RELATED COVERAGE: ‘Lost without Youth Connections’
A NATIONAL outreach program, which last year helped more than 400 disengaged local teenagers, could be scrapped in December.
Berry Street Gippsland is pleading with the Federal Government to renew funding for the Youth Connections program to avoid what it says will be a devastating impact on local youth.
The program helps early school-leavers re-engage with education and training.
According to Berry Street, between 2010 and 2013 the program assisted 889 local young people return to vocational education, gain employment or access support.
Berry Street’s senior manager of youth support services Deb Hamilton-Bean said the Youth Connections team took a holistic approach to assisting teenagers, by first helping them address any family, mental health or drug and alcohol issues.
They are then invited to attend flexible life skills classes where they identify their own interests and hobbies before looking at options for education and training.
“Berry Street gets what these kids are going through,” Ms Hamilton-Bean said.
“We do assertive outreach. We actually go to these kids, grab them and bring them in.”
Berry Street is contracted to provide the Youth Connections program to teenagers in the Latrobe Valley and west Gippsland area who are either at risk of leaving school, recently disengaged, or have spent a year or more out of school.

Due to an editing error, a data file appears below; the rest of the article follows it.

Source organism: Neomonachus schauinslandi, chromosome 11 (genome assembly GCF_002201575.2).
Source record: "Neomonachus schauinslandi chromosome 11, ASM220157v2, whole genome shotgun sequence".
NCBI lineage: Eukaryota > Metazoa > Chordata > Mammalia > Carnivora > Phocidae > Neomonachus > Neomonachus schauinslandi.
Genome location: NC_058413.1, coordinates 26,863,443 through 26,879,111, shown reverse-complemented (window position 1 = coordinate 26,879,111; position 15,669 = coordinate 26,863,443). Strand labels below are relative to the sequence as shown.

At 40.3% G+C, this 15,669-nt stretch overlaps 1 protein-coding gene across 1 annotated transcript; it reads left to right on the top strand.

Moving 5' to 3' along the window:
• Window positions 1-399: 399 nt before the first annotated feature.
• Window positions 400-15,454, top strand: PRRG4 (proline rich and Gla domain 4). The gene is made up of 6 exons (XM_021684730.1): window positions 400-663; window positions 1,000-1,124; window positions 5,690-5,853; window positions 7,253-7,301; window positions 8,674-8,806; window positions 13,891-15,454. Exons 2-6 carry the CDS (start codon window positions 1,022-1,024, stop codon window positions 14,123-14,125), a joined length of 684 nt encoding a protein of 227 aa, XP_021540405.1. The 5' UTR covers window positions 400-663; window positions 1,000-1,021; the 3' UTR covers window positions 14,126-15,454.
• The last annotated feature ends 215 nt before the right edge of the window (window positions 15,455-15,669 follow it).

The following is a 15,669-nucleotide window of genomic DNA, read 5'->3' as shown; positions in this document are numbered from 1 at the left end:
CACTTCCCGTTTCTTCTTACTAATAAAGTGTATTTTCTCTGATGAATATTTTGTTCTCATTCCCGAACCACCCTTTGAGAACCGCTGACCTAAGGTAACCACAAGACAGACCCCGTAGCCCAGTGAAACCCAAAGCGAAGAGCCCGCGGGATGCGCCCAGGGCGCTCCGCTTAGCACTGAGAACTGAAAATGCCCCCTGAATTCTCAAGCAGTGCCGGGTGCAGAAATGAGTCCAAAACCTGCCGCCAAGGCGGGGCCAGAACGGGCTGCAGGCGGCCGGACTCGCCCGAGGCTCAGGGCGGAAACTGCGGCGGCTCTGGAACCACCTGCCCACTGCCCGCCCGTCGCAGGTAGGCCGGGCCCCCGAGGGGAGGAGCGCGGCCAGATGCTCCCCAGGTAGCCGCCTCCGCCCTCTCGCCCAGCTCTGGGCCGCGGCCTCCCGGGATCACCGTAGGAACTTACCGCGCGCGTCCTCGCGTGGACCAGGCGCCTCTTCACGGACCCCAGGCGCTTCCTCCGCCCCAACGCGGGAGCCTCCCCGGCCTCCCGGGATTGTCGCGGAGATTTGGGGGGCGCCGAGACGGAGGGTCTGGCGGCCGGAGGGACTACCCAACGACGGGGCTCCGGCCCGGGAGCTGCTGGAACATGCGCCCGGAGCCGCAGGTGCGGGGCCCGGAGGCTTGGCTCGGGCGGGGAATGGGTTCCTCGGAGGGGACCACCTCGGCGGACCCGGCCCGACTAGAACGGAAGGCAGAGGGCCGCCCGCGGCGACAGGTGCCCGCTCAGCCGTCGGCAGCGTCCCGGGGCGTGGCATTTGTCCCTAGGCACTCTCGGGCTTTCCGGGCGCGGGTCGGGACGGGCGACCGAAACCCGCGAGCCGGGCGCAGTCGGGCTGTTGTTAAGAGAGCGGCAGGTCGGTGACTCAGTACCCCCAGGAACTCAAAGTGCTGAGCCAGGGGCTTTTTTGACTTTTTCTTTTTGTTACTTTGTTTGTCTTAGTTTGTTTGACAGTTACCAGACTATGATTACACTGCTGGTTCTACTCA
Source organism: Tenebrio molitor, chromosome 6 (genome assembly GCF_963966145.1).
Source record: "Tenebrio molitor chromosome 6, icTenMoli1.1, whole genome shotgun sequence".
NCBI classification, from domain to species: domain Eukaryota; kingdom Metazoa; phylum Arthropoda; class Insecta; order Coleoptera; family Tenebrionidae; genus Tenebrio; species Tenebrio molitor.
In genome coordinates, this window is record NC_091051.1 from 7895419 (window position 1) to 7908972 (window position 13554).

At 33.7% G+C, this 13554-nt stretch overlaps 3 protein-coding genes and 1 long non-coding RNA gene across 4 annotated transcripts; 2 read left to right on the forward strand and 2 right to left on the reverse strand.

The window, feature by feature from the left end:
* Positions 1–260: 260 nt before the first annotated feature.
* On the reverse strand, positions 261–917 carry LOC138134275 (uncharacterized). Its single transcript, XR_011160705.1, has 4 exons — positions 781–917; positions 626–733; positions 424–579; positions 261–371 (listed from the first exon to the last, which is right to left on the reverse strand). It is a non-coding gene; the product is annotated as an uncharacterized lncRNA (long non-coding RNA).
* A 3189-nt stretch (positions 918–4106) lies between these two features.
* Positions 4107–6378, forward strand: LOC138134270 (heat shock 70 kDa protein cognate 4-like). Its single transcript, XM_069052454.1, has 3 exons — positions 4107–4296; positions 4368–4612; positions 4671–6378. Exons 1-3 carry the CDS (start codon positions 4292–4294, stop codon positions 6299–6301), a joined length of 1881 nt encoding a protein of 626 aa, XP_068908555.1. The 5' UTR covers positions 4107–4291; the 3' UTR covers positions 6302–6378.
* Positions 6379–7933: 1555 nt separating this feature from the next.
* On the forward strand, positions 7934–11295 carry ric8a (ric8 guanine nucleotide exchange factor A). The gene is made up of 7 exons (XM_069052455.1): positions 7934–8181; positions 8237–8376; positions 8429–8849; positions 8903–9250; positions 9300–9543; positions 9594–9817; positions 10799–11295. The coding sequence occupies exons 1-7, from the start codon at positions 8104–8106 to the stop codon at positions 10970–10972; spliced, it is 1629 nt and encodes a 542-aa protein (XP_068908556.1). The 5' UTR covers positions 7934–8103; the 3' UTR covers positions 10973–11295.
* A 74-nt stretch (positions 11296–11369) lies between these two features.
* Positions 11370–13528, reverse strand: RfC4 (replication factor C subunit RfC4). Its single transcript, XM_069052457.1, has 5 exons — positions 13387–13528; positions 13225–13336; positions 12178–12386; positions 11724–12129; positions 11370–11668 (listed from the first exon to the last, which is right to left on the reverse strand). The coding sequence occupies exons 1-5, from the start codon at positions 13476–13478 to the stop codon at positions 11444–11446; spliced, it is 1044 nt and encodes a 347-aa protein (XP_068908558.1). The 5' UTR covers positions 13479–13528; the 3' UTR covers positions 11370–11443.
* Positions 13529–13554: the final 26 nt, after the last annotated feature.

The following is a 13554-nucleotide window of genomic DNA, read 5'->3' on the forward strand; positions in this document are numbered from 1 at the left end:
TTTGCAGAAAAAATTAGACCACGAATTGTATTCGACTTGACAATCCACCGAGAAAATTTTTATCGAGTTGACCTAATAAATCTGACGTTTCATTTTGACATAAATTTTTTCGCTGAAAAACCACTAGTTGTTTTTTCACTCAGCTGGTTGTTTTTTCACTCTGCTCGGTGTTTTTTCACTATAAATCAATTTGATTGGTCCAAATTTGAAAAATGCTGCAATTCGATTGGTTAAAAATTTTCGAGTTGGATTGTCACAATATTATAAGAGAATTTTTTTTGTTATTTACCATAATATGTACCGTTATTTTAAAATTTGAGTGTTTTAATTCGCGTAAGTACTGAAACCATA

It is given resources to reach out to about 200 teens each year, but last year worked with 485 young people.
Youth Connections is funded until the end of this year, but the new Federal Government is yet to show its support for the program.
A spokesperson for Parliamentary Secretary for Education, Senator Scott Ryan said funding beyond 2014 would be the subject of this year’s budget process.
“The Coalition recognises the importance of young people’s access to employment opportunities,” the spokesperson said.
“That is why our policies are directed at increasing economic growth, to ensure increasing job opportunities.”
The spokesperson said the government would ensure the next round of Job Services Australia in 2015 would “effectively address the needs of young Australians seeking work”.
Job Services Australia is the peak body for not-for-profit organisations that assist the unemployed to find and keep jobs.
In a report of recommendations to the Federal Government about youth transition services, JSA acknowledged it did not have the flexibility of Youth Connections and often made recommendations to the service.
“JSA providers value Youth Connections as a service because it is able to offer something they can’t: a relationship-based and youth culture-oriented approach to engaging, developing and supporting young people, encompassing a broad range of activities,” the report stated.